Review: Oscars Wild

March 10, 1998|By Jason Myers

Jason MyersReview: Oscars Wild

More on Oscar hopefuls, this time Best Supporting Actress and Best Actress:

Best Supporting Actress

Kim Basinger : "L.A. Confidential" shrewdly subverted so many noir archetypes that it was not surprising that Lynn Bracken, the upscale prostitute whom Basinger portrays, should be an atypical femme fatale. What was surprising was the depth and range of Basinger's performance. Her blue eyes have a tentative beauty like chrysanthemums, and they help transcend the artificiality of the character - Bracken had plastic surgery to make her resemble Veronica Lake. It is Bracken who, ironic as it is, provides the film with its moral trajectory, and Basinger's nuanced performance exhibits both sexuality and salvation.

Minnie Driver : "Good Will Hunting" attains its dramatic weight through the performances of Robin Williams and Matt Damon; it would be easy to overlook the delicate comic work of Driver. Her exuberance becomes tempered with a muted sorrow as Skylar, her character, tries to deconstruct Will's emotional facade. Driver deserves great credit for making the most potentially cloying aspect of the movie compelling.


Gloria Stuart: Spry old ladies have become trite characters, but Stuart manages to provide "Titanic" with a certain freshness. In fact, her portrayal of Rose at age 102 is more energetic and intelligent than Kate Winslet's Rose at age 18. Where the love story, conventional claptrap, is the ship's albatross, Stuart connects with her past amidst the Titanic's remains. It is she who makes palpable the wistful longing for the past that over-ardent critics have equated with the film's rousing spectacle and old-fashioned storytelling.

Joan Cusack: Huh? Do not get me wrong. I love Joan Cusack. She has a daft comic verve and an off-kilter winsomeness that makes her a perfect foil for a more ravishing actress. But her performance in "In & Out" suggests nothing more than the script's trite, homogenized intentions. The character becomes caricature, in fact, after writer Paul Rudnick makes her the brunt of all the movie's jilted heterosexual lover jokes.

Julianne Moore: Almost every character in Paul Thomas Anderson's porn epic "Boogie Nights" is established to be ridiculed and mocked. While Anderson could not quite hit the correct rhythm between homage and parody, Moore perfectly portrays Amber Waves, a fictional den mother of '70s "adult movie" stars. In her performance is both the tawdry allure and the ersatz tragicomedy of pornography.

Will Win - Gloria Stuart, a chance for the Academy to be sentimental. Should "Titanic" be upset (unlikely), she is the most probable victor in a major category.

Should Win - Basinger, who, as Byron said, walks in beauty like the night. Her dynamic performance blends flawlessly into "L.A. Confidential"'s ambiguity.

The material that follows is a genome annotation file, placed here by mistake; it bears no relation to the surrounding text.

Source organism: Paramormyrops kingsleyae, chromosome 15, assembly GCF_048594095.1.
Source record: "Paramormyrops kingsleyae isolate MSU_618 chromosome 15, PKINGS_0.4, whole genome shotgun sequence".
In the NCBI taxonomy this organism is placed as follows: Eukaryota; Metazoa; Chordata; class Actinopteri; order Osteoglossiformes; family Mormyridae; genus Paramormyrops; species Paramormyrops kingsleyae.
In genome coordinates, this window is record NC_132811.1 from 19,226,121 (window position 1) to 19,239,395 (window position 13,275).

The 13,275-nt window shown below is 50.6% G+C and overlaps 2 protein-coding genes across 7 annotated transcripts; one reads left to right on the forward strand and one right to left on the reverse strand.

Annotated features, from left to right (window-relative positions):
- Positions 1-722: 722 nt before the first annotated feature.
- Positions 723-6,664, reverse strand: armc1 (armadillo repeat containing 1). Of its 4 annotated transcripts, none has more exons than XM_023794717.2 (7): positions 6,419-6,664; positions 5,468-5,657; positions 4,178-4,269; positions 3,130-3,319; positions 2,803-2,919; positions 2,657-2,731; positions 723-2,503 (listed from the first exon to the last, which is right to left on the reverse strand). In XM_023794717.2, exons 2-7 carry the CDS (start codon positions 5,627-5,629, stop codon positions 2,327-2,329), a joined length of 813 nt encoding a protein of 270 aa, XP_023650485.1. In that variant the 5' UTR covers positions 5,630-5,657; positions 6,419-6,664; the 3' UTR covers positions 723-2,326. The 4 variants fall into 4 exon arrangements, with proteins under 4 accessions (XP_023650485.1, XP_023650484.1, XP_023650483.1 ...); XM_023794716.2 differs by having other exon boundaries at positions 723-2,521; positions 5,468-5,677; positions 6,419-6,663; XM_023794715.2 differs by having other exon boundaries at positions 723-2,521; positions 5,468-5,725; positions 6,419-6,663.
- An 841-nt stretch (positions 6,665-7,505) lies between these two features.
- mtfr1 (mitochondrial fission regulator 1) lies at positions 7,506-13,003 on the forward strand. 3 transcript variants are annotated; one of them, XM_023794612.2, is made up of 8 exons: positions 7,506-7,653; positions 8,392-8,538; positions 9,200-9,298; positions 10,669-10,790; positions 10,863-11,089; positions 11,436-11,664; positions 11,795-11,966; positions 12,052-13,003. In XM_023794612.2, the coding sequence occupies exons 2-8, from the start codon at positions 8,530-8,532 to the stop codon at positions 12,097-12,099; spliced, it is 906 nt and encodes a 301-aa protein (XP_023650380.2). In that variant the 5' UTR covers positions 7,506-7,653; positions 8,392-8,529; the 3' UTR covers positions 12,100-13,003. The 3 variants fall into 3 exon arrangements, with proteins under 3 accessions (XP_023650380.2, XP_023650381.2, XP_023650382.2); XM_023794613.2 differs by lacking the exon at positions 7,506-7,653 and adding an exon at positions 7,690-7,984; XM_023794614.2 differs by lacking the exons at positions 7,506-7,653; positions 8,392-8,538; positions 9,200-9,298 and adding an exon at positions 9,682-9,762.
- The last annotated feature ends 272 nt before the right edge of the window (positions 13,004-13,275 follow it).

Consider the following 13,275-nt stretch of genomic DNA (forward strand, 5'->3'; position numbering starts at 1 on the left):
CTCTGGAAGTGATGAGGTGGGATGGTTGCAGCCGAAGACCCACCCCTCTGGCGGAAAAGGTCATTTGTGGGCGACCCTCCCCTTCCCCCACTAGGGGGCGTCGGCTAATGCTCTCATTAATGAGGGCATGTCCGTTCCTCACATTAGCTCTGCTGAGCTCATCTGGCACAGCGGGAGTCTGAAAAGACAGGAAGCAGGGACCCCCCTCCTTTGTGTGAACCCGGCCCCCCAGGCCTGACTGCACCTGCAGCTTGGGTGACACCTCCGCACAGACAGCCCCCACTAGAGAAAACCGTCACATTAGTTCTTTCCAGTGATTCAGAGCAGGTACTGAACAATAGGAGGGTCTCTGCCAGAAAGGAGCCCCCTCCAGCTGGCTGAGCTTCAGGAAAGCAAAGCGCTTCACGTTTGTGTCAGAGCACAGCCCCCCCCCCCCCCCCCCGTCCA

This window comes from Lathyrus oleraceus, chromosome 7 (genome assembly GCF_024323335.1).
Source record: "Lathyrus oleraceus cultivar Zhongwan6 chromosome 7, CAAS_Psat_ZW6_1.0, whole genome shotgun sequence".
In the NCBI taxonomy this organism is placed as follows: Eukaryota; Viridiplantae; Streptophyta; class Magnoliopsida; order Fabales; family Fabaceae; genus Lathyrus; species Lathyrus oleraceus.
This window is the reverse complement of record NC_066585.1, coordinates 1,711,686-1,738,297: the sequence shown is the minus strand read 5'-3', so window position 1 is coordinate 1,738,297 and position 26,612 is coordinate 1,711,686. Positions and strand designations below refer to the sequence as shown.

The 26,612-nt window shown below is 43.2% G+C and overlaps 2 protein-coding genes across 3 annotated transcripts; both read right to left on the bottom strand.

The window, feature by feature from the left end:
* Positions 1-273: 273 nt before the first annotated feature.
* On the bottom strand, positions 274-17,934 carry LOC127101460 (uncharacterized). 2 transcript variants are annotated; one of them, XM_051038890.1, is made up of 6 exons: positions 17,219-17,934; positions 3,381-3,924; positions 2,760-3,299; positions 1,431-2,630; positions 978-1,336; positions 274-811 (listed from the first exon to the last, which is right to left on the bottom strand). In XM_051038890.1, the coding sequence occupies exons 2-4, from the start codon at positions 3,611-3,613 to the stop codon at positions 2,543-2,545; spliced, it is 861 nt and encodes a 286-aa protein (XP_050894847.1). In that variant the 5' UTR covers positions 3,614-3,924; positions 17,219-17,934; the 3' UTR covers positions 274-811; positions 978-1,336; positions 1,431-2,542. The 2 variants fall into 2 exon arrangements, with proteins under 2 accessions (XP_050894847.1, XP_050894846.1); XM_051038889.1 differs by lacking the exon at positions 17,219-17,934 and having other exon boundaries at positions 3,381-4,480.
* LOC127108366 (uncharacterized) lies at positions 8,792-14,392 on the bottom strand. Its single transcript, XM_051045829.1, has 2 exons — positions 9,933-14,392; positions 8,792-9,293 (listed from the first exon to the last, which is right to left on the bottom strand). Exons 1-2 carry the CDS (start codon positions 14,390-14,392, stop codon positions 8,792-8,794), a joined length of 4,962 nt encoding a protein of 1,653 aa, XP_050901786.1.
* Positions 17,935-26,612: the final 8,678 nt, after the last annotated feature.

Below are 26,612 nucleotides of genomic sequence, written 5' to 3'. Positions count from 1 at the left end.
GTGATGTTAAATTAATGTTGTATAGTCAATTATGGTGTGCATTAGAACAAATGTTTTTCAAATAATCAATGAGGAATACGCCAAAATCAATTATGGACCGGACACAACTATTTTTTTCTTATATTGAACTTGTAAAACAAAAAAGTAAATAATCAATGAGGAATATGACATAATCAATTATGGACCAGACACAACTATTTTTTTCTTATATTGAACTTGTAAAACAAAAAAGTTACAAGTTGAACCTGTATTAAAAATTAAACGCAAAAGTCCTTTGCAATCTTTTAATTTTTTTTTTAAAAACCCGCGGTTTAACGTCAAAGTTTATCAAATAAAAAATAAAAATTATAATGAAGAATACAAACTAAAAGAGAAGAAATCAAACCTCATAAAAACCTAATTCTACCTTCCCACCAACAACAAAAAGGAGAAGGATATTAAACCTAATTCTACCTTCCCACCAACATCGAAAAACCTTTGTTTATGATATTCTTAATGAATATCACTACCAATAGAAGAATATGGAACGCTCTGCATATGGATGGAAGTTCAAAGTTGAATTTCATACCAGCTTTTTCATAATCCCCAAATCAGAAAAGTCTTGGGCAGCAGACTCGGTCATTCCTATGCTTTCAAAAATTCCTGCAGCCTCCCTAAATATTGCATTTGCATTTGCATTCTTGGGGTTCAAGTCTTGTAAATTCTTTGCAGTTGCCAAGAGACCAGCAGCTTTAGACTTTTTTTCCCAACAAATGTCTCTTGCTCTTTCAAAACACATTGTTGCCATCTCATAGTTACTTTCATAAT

Best Actress

Julie Christie: Christie glows and glowers in Alan Rudolph's twilit romantic farce/melodrama "Afterglow." What pretensions the film has as a romantic comedy Christie diffuses through the seductive slow burn of her performance. Portraying a B-movie actress past her prime, Christie eclipses her beauty to deliver an incisive take on the loss of physical and mental faculties.

Kate Winslet: The proper, pompous persona of British persons is a gross cultural stereotype, and, unfortunately, Winslet perpetuates it with her unbearably wan performance in "Titanic." I was not convinced for a moment by any facet of her character, neither the melancholic rebelliousness nor the moral traditionalism.

Helena Bonham Carter: Carter's performance in the film adaptation of Henry James' "The Wings of the Dove" is so mannered and internal - much like James' prose style - that her skill might seem hidden. But while the film itself might have been little more than a pleasantly perfumed costume drama, Carter makes the subtle passion of James' novel ripe for the touch and taste. The character's love reveals itself in the slight, graceful movement of her acting.

Helen Hunt: Since "As Good As It Gets" itself seems little more than an overextended sitcom, the viewer should not be disappointed to find Hunt's portrayal of a waitress of caustic wit, Carol, is only slightly varied from her work on her series, "Mad About You." Hunt is radiant and winning, but she does not make this character very distinctive, neither in the maternal nurturing of a sickly son, nor the distaff courtship between her and Melvin Udall (Jack Nicholson).

Judi Dench: While "Mrs. Brown" would be regarded by most modern viewers as chaste and understated, the romance on which it is based was quite shocking for its time. After all, Queen Victoria, whom Dench regally inhabits, did lend her name to moral and emotional reserve. More of a friendship than a love affair, the relationship between the Queen and her Scottish servant John Brown is attended to by Dench with prudish dignity yielding to warmer feelings. Dench artfully dilutes Victorian strictures through her humorous royalty.

Will Win - Helen Hunt, all-American goddess. She's the native daughter, and the British actresses will cancel themselves out.

Should Win - Carter, not the most beautiful woman (though certainly attractive) - her "Dove" co-star Allison Elliot is more aesthetically pleasing - but Carter makes sexiness both heady and raw.

Jason is a senior at North Hagerstown High School.

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